1. TheWritingWriter
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    TheWritingWriter Senior Member

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    Finishing Your First Novel

    Discussion in 'General Writing' started by TheWritingWriter, Jan 11, 2012.

    I am extremely passionate about writing. I've been writing and reading since I was four, and I've been telling stories since around 5 or 6. Writing very important to me. However, I have a million and five ideas. I'll jump to one story without finishing the first one. I won't touch one story for months, and then add like eight chapters to it, and then ignore it again. Sometimes, I spend months without writing, because I get so easily distracted. Even when I don't write, I still build plots in my head, but I have to get hit with a major wave of inspiration in order to start writing again.

    I was hit with that big wave of inspiration the other day, and then I decided right then and there that I was going to learn how to stay focused and dedicated and finish a book. I was going to learn how to be self-disciplined and finish what I start.

    I am extremely against forcing my creative works. I normally let the story just come when it's ready. My method right now is to find ways to keep the creative juices flowing, and to just try to stay in the writing groove as much as possible. I've had good results so far. Five chapters in five days. I wrote two of those chapters in one day. Then I decided to slow down bit, because I was stressing myself at the computer for so long. (I have carpal tunnel.)

    Anyway, I was wondering if anybody had any pointers, advice, or experience they would like to share. I would appreciate it tremendously. Thank you for your time. :)
     
  2. Show
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    Show Contributing Member Contributor

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    I'd advice that to keep creative juices flowing, read books or watch movies/tv shows that you enjoy which are similar to what you are writing. At least for me, that is a big help to my writing. I also think "writing" when you are away from the computer is a good tool. Letting the story come to you before you write it could be a big drive to write it. Because if you got a story that refuses to leave your head until you type it out, there's little better motivator. Just my take, off the top of my head. Different things will work for different people.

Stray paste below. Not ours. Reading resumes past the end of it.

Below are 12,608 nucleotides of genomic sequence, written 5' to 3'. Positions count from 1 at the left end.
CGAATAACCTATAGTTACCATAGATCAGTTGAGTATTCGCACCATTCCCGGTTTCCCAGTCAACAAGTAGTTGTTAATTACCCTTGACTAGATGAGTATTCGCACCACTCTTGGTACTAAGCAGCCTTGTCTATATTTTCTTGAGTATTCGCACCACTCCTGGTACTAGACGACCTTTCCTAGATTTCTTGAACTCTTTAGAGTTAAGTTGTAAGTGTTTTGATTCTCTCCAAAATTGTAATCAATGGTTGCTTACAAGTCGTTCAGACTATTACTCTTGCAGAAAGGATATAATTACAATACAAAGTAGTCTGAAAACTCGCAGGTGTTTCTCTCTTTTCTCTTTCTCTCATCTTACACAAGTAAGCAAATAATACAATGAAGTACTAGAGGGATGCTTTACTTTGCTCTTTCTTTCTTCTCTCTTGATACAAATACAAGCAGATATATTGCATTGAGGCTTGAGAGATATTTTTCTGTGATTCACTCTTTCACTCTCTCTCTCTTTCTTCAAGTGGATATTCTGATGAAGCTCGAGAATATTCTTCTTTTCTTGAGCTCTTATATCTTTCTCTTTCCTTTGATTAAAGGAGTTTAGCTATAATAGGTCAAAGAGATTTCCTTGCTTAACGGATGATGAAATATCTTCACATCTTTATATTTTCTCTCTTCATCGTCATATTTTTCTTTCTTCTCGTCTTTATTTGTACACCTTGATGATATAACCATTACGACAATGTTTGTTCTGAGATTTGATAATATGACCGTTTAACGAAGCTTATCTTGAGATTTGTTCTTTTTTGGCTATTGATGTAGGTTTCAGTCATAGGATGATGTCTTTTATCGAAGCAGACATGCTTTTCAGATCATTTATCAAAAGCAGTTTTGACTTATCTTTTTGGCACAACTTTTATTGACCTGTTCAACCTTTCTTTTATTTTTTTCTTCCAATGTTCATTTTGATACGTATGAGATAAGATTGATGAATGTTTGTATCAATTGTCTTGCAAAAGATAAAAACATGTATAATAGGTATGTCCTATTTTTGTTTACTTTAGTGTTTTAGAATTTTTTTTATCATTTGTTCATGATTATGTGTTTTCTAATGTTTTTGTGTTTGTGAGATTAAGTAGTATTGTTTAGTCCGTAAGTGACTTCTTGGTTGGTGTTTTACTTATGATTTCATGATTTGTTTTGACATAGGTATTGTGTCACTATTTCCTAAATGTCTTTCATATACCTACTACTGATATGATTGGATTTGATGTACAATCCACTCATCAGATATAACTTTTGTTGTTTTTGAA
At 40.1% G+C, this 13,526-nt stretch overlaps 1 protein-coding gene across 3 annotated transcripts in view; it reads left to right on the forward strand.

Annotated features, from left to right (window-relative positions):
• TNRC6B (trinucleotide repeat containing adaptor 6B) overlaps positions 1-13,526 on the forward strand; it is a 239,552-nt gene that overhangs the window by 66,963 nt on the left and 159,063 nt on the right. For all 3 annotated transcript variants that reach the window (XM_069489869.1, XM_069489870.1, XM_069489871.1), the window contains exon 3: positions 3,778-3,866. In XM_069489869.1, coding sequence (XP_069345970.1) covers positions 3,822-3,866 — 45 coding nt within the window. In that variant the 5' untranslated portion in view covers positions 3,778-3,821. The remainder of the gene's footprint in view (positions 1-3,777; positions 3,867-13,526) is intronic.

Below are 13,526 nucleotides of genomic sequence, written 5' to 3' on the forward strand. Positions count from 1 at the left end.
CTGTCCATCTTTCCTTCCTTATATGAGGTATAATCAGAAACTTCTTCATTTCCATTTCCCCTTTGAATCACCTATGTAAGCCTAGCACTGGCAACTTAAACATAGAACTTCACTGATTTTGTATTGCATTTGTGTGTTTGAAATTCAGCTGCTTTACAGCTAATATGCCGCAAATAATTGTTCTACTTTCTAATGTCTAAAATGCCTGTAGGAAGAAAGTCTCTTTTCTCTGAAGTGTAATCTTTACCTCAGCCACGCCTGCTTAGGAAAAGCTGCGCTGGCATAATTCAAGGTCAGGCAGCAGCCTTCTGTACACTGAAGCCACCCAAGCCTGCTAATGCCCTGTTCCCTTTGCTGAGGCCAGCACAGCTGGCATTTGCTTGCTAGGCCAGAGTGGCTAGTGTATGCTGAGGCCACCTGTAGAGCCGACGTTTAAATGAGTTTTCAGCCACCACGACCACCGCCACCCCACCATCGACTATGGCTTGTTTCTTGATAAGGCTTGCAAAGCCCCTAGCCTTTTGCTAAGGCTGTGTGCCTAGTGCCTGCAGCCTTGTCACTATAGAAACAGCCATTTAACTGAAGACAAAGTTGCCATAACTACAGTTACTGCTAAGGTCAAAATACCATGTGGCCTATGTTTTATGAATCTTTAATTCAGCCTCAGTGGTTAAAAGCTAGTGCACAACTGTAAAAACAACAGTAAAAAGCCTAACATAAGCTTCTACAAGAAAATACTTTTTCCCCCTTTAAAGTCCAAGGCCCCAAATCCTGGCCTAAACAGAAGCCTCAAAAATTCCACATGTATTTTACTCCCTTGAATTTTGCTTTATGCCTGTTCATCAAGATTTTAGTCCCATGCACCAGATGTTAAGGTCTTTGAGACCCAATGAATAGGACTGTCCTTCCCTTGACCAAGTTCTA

3. architectus
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    architectus Banned

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    To finish novels and screenplays, I write a little or a lot pretty much every day. I might take a day or two off. Even if I don't feel like writing, I write. On those days, I might only write a page, but I write. Often times, even if I don't feel like writing, after I sit down and write for a bit, I suddenly get into it. Also, reading my last chapter or scene will modivate me to want to write.
     
  4. shadowwalker
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    shadowwalker Contributing Member Contributor

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    I think the biggest thing is not to rely on the mood, the excitement, the inspiration, the muse - it all boils down to "I write when I feel like it." - and it sounds like you've realized that doesn't work very well.

    Might I suggest something like Dragon NaturallySpeaking for the carpal tunnel? I've heard positive things about it and just got it myself for Christmas (haven't installed it yet but excited to try it).
     
  5. hoggyboy
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    hoggyboy Senior Member

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    you sound a bit like me haha. (although i dont have carpal tunnel) anyway i found that id be able to write if i set myself down for a bit listened to some music and thought about the story, then once i got into the mood, i would start writing since ive already been thinking a bit about it while i was chilling.
     
  6. Steve89
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    Steve89 Member

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    My advice is to finish one novel, even if you have hundreds of other ideas running through your head. You should write down any other ideas you have in a journal so you can come back to it when you have finished your current piece. This way, you have hundreds of ideas for new novels without stopping work on any of them.

    You also have something to look forward to when you have finished, so it will kind of push you to complete your current project.
     
  7. CH878
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    CH878 Active Member

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    You seem to have the exact problem I had and to an extent still do. They key is discipline. Firstly, when you're coming up with all these ideas, analyse them and decide which have real potential. I used to be starting a new novel every week or so, only to discover that in fact my idea didn't stretch beyond a scene or two, or was intrinsically flawed in some way. So that's the first thing, make a judgement about an idea before you start. When you've got an idea you really think is worth writing, you have to be determined to finish that before you start on another piece of work, I find, otherwise you end up jumping about as you described. This does not mean that when you are writing one novel, your creativity is focussed on that alone. I still look for stories, and when I see something good I note it down to be used in the future. I may even write a few paragraphs of a setting or character, but I very rarely nowadays start work on a complete novel before I have finished my current one. You have to force yourself to leave new ideas for later, otherwise you'll find it difficult to finish anything.
     
  8. SuperVenom
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    SuperVenom Contributing Member